tutor2u | Decentralised structures

Study Notes

Decentralised structures

Level:
AS, A Level
Board:
AQA, Edexcel, OCR, IB

Last updated 22 Mar 2021

In a decentralised organisational structure, decision-making is spread out to include more junior managers in the hierarchy, as well as individual business units or trading locations.

Good examples of businesses which use a decentralised structure include the major supermarket chains like WM Morrison and Tesco. Each supermarket has a store manager who can make certain decisions concerning areas like staffing, sales promotions. The store manager is responsible to a regional or area manager. Hotel chains are particularly keen on using decentralised structures so that local hotel managers are empowered to make on-the-spot decisions to handle customer problems or complaints.

The main advantages and disadvantages of this approach can be summarised as follows:

Advantages Disadvantages
Decisions are made closer to the customer Decision-making is not necessarily “strategic”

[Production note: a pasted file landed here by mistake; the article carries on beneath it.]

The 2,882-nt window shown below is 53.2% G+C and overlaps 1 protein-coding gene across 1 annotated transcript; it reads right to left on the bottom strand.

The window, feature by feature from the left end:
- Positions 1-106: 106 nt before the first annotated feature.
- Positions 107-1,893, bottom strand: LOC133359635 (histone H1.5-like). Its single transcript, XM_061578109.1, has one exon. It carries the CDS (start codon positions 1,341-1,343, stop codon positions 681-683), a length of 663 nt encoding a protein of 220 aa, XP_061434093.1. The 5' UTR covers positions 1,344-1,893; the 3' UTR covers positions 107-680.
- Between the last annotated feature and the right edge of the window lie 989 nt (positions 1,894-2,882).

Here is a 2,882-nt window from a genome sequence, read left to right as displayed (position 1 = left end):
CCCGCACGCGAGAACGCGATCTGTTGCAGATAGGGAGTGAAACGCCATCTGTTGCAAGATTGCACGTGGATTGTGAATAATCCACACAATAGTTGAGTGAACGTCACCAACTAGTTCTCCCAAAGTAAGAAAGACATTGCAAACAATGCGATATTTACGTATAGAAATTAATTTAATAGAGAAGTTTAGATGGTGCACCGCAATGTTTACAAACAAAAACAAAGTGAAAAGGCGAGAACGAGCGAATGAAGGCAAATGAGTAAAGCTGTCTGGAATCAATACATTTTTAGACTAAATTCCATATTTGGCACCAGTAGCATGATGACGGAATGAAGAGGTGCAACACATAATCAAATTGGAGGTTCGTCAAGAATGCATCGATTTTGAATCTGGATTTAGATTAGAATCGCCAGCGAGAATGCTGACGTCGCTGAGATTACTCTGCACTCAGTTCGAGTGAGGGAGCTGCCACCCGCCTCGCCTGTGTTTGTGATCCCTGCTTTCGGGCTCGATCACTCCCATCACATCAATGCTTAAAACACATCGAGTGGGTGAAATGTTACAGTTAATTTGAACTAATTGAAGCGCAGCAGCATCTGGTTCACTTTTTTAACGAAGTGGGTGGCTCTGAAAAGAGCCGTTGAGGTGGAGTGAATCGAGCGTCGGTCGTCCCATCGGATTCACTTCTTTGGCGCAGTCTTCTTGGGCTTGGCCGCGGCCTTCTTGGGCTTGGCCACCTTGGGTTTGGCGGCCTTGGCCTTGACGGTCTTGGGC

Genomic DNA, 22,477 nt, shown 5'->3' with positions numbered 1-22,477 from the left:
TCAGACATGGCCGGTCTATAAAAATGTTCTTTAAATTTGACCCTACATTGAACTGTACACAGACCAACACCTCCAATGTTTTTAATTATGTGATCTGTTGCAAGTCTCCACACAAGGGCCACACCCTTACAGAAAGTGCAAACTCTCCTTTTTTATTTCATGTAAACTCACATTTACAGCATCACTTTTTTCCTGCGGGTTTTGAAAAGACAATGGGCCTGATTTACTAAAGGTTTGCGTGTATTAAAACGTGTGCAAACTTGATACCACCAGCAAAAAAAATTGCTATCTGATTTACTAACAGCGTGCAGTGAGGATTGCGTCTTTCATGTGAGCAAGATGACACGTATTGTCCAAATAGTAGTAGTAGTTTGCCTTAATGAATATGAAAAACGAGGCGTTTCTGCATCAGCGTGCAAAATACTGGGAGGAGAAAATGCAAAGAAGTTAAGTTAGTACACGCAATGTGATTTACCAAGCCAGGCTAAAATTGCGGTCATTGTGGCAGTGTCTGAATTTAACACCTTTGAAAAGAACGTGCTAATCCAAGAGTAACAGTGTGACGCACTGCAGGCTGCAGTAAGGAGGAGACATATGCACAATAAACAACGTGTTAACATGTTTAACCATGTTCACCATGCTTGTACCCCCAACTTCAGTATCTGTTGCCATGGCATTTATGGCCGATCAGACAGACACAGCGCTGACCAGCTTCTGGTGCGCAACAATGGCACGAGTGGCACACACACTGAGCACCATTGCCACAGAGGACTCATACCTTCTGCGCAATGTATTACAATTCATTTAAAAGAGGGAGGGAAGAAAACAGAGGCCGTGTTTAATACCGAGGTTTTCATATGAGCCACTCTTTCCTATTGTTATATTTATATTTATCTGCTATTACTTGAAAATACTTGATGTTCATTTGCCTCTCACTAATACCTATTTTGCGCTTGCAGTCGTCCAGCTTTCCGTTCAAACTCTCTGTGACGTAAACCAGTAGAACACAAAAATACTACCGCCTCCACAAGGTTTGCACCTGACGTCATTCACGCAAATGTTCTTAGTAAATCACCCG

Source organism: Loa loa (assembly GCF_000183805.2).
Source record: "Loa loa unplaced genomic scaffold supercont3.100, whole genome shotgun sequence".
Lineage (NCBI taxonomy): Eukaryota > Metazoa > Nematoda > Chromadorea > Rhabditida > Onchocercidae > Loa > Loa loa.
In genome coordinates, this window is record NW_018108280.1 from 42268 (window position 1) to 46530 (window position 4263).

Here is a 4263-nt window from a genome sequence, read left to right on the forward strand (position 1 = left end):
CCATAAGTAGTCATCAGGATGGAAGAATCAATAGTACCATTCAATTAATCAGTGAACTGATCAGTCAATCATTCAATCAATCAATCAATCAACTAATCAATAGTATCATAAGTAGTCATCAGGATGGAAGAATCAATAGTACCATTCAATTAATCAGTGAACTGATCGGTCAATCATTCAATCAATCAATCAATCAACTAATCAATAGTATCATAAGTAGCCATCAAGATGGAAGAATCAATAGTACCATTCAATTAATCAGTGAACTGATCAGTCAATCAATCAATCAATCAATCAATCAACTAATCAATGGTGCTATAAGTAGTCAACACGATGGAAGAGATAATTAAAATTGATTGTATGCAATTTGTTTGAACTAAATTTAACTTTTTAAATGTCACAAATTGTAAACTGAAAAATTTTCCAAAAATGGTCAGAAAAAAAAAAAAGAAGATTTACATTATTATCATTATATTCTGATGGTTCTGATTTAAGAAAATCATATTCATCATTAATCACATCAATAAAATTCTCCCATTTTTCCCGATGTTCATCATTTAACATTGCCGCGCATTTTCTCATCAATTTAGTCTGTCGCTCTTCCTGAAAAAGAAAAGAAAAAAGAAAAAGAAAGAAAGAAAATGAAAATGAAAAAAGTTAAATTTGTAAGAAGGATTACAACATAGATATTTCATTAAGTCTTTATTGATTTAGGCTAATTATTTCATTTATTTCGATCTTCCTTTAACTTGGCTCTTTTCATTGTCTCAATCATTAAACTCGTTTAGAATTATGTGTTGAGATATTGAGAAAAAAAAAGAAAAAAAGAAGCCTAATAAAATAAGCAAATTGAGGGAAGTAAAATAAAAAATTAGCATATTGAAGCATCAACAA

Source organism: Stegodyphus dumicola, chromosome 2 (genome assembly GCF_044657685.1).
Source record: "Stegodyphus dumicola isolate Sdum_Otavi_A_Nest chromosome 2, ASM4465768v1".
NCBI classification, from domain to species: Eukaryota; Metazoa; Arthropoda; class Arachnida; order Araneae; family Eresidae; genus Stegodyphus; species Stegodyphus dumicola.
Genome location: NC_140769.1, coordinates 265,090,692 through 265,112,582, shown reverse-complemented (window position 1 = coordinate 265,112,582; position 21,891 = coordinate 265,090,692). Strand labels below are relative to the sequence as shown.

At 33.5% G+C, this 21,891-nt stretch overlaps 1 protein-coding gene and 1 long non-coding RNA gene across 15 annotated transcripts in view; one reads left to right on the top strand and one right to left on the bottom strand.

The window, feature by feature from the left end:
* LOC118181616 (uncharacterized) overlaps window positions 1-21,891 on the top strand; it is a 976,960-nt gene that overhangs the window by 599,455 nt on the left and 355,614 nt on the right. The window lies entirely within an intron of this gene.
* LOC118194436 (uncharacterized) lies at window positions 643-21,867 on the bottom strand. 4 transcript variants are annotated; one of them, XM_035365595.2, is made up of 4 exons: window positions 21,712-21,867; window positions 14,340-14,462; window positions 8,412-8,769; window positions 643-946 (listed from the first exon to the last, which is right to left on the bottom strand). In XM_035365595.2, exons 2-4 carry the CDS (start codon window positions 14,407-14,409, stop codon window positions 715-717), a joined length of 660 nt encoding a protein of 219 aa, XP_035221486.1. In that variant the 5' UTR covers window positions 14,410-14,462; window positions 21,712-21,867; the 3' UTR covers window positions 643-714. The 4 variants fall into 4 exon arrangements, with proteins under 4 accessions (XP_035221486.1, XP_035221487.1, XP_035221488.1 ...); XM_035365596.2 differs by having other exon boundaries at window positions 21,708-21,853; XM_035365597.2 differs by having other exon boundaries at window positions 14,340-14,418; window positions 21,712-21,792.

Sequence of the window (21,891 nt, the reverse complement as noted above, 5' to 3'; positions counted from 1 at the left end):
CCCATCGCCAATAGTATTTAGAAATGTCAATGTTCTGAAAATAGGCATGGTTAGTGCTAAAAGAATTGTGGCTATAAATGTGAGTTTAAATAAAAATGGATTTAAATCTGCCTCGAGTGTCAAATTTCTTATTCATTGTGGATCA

Better able to respond to local circumstances More difficult to ensure consistent practices and policies (customers might prefer consistency from location to location)
Improved level of customer service May be some diseconomies of scale – e.g. duplication of roles
Consistent with aiming for a flatter hierarchy Who provides strong leadership when needed (e.g. in a crisis)?
Good way of training and developing junior management Harder to achieve tight financial control – risk of cost-overruns
Should improve staff motivation

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